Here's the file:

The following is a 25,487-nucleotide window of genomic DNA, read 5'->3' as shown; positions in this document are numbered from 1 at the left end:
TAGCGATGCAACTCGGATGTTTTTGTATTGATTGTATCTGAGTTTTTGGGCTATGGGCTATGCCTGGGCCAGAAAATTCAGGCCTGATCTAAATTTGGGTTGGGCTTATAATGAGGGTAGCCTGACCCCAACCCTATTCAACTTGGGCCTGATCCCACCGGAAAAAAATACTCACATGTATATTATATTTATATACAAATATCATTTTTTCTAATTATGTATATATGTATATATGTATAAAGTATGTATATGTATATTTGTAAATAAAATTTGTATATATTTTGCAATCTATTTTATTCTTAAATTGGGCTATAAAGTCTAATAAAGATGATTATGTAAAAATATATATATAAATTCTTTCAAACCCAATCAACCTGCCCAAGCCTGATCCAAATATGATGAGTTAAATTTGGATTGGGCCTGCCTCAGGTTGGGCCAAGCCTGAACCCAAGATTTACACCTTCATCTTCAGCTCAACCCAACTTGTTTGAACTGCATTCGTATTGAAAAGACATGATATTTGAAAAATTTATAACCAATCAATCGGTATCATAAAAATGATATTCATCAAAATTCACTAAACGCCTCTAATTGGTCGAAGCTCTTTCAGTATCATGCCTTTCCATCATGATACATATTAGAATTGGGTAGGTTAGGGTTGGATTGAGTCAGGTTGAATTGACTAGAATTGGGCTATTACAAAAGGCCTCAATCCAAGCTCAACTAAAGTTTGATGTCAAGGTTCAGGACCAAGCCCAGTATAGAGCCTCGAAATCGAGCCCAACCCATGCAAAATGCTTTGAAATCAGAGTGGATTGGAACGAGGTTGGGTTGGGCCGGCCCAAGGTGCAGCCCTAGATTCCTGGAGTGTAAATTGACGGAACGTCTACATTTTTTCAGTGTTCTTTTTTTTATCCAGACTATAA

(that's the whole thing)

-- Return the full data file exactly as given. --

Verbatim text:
The following is a 25,487-nucleotide window of genomic DNA, read 5'->3' as shown; positions in this document are numbered from 1 at the left end:
TAGCGATGCAACTCGGATGTTTTTGTATTGATTGTATCTGAGTTTTTGGGCTATGGGCTATGCCTGGGCCAGAAAATTCAGGCCTGATCTAAATTTGGGTTGGGCTTATAATGAGGGTAGCCTGACCCCAACCCTATTCAACTTGGGCCTGATCCCACCGGAAAAAAATACTCACATGTATATTATATTTATATACAAATATCATTTTTTCTAATTATGTATATATGTATATATGTATAAAGTATGTATATGTATATTTGTAAATAAAATTTGTATATATTTTGCAATCTATTTTATTCTTAAATTGGGCTATAAAGTCTAATAAAGATGATTATGTAAAAATATATATATAAATTCTTTCAAACCCAATCAACCTGCCCAAGCCTGATCCAAATATGATGAGTTAAATTTGGATTGGGCCTGCCTCAGGTTGGGCCAAGCCTGAACCCAAGATTTACACCTTCATCTTCAGCTCAACCCAACTTGTTTGAACTGCATTCGTATTGAAAAGACATGATATTTGAAAAATTTATAACCAATCAATCGGTATCATAAAAATGATATTCATCAAAATTCACTAAACGCCTCTAATTGGTCGAAGCTCTTTCAGTATCATGCCTTTCCATCATGATACATATTAGAATTGGGTAGGTTAGGGTTGGATTGAGTCAGGTTGAATTGACTAGAATTGGGCTATTACAAAAGGCCTCAATCCAAGCTCAACTAAAGTTTGATGTCAAGGTTCAGGACCAAGCCCAGTATAGAGCCTCGAAATCGAGCCCAACCCATGCAAAATGCTTTGAAATCAGAGTGGATTGGAACGAGGTTGGGTTGGGCCGGCCCAAGGTGCAGCCCTAGATTCCTGGAGTGTAAATTGACGGAACGTCTACATTTTTTCAGTGTTCTTTTTTTTATCCAGACTATAA